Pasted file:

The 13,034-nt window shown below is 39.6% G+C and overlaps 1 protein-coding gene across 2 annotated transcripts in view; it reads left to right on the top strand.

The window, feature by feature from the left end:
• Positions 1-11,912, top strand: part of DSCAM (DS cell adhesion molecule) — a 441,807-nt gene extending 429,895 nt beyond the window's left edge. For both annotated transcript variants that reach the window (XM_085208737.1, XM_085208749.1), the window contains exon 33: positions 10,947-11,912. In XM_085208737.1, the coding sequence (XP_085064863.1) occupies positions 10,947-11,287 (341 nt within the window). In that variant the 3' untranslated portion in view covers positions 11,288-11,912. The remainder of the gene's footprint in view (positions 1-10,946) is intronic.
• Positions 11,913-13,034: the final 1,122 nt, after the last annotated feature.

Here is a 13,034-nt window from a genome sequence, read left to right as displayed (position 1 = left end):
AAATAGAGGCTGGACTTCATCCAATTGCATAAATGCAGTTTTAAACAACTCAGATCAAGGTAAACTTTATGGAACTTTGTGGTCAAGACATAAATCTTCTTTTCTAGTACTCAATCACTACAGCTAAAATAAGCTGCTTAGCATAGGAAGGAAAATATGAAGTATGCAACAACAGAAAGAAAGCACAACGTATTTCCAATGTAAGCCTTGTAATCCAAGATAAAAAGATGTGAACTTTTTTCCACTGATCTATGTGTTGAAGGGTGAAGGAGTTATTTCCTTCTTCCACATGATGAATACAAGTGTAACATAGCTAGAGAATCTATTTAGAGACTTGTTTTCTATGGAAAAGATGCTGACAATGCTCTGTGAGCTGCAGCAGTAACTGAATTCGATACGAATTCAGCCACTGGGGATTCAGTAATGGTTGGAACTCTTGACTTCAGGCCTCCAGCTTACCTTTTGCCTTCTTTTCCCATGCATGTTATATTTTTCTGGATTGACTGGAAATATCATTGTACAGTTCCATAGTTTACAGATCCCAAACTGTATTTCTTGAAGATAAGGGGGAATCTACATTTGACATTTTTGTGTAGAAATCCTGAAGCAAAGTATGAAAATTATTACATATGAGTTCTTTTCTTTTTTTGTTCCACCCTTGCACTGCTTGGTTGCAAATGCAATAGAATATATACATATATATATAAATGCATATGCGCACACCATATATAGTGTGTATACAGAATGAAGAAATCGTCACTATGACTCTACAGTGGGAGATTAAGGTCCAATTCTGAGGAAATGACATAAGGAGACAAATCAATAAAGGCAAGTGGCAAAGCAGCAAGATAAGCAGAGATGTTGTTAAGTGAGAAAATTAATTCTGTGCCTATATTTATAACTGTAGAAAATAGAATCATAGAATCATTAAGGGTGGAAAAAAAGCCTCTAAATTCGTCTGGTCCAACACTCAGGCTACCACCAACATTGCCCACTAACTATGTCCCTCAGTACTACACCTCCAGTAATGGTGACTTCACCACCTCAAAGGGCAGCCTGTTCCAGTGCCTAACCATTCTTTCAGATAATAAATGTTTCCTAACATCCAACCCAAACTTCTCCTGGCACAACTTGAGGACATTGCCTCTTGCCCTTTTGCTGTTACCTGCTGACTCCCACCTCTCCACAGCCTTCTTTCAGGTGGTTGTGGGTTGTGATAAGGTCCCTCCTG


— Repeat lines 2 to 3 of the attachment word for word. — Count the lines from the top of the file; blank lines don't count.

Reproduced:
The window, feature by feature from the left end:
• Positions 1-11,912, top strand: part of DSCAM (DS cell adhesion molecule) — a 441,807-nt gene extending 429,895 nt beyond the window's left edge. For both annotated transcript variants that reach the window (XM_085208737.1, XM_085208749.1), the window contains exon 33: positions 10,947-11,912. In XM_085208737.1, the coding sequence (XP_085064863.1) occupies positions 10,947-11,287 (341 nt within the window). In that variant the 3' untranslated portion in view covers positions 11,288-11,912. The remainder of the gene's footprint in view (positions 1-10,946) is intronic.